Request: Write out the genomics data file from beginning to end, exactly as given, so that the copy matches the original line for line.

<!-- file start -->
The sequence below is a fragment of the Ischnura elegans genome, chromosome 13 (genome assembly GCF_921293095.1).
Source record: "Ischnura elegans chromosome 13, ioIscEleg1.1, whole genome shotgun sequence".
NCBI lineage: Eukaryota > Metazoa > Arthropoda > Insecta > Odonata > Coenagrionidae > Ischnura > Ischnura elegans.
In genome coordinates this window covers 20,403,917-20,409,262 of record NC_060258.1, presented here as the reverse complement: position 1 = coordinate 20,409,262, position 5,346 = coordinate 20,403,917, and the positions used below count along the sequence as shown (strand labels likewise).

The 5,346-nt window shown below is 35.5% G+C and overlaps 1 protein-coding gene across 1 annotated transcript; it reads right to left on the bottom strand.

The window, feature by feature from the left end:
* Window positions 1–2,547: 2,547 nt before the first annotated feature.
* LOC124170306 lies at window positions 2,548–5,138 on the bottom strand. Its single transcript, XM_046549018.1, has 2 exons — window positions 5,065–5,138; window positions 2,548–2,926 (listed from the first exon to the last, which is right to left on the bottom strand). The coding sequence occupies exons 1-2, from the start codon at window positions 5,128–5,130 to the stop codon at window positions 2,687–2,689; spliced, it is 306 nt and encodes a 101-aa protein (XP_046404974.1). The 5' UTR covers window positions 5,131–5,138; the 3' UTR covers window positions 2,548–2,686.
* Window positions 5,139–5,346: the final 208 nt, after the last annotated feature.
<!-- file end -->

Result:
The sequence below is a fragment of the Ischnura elegans genome, chromosome 13 (genome assembly GCF_921293095.1).
Source record: "Ischnura elegans chromosome 13, ioIscEleg1.1, whole genome shotgun sequence".
NCBI lineage: Eukaryota > Metazoa > Arthropoda > Insecta > Odonata > Coenagrionidae > Ischnura > Ischnura elegans.
In genome coordinates this window covers 20,403,917-20,409,262 of record NC_060258.1, presented here as the reverse complement: position 1 = coordinate 20,409,262, position 5,346 = coordinate 20,403,917, and the positions used below count along the sequence as shown (strand labels likewise).

The 5,346-nt window shown below is 35.5% G+C and overlaps 1 protein-coding gene across 1 annotated transcript; it reads right to left on the bottom strand.

The window, feature by feature from the left end:
* Window positions 1–2,547: 2,547 nt before the first annotated feature.
* LOC124170306 lies at window positions 2,548–5,138 on the bottom strand. Its single transcript, XM_046549018.1, has 2 exons — window positions 5,065–5,138; window positions 2,548–2,926 (listed from the first exon to the last, which is right to left on the bottom strand). The coding sequence occupies exons 1-2, from the start codon at window positions 5,128–5,130 to the stop codon at window positions 2,687–2,689; spliced, it is 306 nt and encodes a 101-aa protein (XP_046404974.1). The 5' UTR covers window positions 5,131–5,138; the 3' UTR covers window positions 2,548–2,686.
* Window positions 5,139–5,346: the final 208 nt, after the last annotated feature.